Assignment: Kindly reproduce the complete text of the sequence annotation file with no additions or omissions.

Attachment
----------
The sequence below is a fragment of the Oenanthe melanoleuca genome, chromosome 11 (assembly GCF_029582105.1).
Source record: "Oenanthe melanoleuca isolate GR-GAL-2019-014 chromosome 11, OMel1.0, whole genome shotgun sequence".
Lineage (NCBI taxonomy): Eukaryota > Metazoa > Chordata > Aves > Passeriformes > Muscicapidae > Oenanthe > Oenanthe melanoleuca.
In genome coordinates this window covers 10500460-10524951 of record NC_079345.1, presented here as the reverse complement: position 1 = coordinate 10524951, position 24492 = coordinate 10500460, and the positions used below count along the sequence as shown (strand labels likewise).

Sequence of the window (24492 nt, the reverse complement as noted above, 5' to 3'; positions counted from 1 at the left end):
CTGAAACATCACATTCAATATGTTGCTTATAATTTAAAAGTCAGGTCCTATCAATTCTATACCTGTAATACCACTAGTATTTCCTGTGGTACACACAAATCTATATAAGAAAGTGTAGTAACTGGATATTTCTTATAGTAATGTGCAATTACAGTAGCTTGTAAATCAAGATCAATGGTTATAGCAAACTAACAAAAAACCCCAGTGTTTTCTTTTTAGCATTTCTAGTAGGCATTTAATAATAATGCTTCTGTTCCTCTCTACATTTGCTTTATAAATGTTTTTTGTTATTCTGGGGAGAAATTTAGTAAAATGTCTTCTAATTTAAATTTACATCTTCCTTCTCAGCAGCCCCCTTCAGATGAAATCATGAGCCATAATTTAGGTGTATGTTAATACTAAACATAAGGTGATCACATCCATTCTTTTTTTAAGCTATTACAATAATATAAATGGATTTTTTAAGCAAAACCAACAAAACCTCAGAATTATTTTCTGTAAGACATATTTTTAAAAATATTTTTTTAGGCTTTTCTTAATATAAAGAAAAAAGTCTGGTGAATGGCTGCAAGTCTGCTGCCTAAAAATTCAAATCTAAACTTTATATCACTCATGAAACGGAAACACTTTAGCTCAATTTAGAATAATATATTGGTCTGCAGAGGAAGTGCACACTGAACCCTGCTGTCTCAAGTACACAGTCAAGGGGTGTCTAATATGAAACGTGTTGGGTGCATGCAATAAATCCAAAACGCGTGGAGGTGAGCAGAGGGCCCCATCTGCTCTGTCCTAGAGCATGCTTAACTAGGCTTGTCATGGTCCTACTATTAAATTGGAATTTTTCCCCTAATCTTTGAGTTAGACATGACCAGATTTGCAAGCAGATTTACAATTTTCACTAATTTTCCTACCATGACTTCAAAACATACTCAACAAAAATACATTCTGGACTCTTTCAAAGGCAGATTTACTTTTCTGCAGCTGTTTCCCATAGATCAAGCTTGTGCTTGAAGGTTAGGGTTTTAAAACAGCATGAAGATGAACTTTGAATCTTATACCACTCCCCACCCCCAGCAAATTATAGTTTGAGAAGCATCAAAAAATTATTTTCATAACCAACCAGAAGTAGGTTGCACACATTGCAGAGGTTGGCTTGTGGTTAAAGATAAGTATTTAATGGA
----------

The sequence below is a fragment of the Oenanthe melanoleuca genome, chromosome 11 (assembly GCF_029582105.1).
Source record: "Oenanthe melanoleuca isolate GR-GAL-2019-014 chromosome 11, OMel1.0, whole genome shotgun sequence".
Lineage (NCBI taxonomy): Eukaryota > Metazoa > Chordata > Aves > Passeriformes > Muscicapidae > Oenanthe > Oenanthe melanoleuca.
In genome coordinates this window covers 10500460-10524951 of record NC_079345.1, presented here as the reverse complement: position 1 = coordinate 10524951, position 24492 = coordinate 10500460, and the positions used below count along the sequence as shown (strand labels likewise).

Sequence of the window (24492 nt, the reverse complement as noted above, 5' to 3'; positions counted from 1 at the left end):
CTGAAACATCACATTCAATATGTTGCTTATAATTTAAAAGTCAGGTCCTATCAATTCTATACCTGTAATACCACTAGTATTTCCTGTGGTACACACAAATCTATATAAGAAAGTGTAGTAACTGGATATTTCTTATAGTAATGTGCAATTACAGTAGCTTGTAAATCAAGATCAATGGTTATAGCAAACTAACAAAAAACCCCAGTGTTTTCTTTTTAGCATTTCTAGTAGGCATTTAATAATAATGCTTCTGTTCCTCTCTACATTTGCTTTATAAATGTTTTTTGTTATTCTGGGGAGAAATTTAGTAAAATGTCTTCTAATTTAAATTTACATCTTCCTTCTCAGCAGCCCCCTTCAGATGAAATCATGAGCCATAATTTAGGTGTATGTTAATACTAAACATAAGGTGATCACATCCATTCTTTTTTTAAGCTATTACAATAATATAAATGGATTTTTTAAGCAAAACCAACAAAACCTCAGAATTATTTTCTGTAAGACATATTTTTAAAAATATTTTTTTAGGCTTTTCTTAATATAAAGAAAAAAGTCTGGTGAATGGCTGCAAGTCTGCTGCCTAAAAATTCAAATCTAAACTTTATATCACTCATGAAACGGAAACACTTTAGCTCAATTTAGAATAATATATTGGTCTGCAGAGGAAGTGCACACTGAACCCTGCTGTCTCAAGTACACAGTCAAGGGGTGTCTAATATGAAACGTGTTGGGTGCATGCAATAAATCCAAAACGCGTGGAGGTGAGCAGAGGGCCCCATCTGCTCTGTCCTAGAGCATGCTTAACTAGGCTTGTCATGGTCCTACTATTAAATTGGAATTTTTCCCCTAATCTTTGAGTTAGACATGACCAGATTTGCAAGCAGATTTACAATTTTCACTAATTTTCCTACCATGACTTCAAAACATACTCAACAAAAATACATTCTGGACTCTTTCAAAGGCAGATTTACTTTTCTGCAGCTGTTTCCCATAGATCAAGCTTGTGCTTGAAGGTTAGGGTTTTAAAACAGCATGAAGATGAACTTTGAATCTTATACCACTCCCCACCCCCAGCAAATTATAGTTTGAGAAGCATCAAAAAATTATTTTCATAACCAACCAGAAGTAGGTTGCACACATTGCAGAGGTTGGCTTGTGGTTAAAGATAAGTATTTAATGGA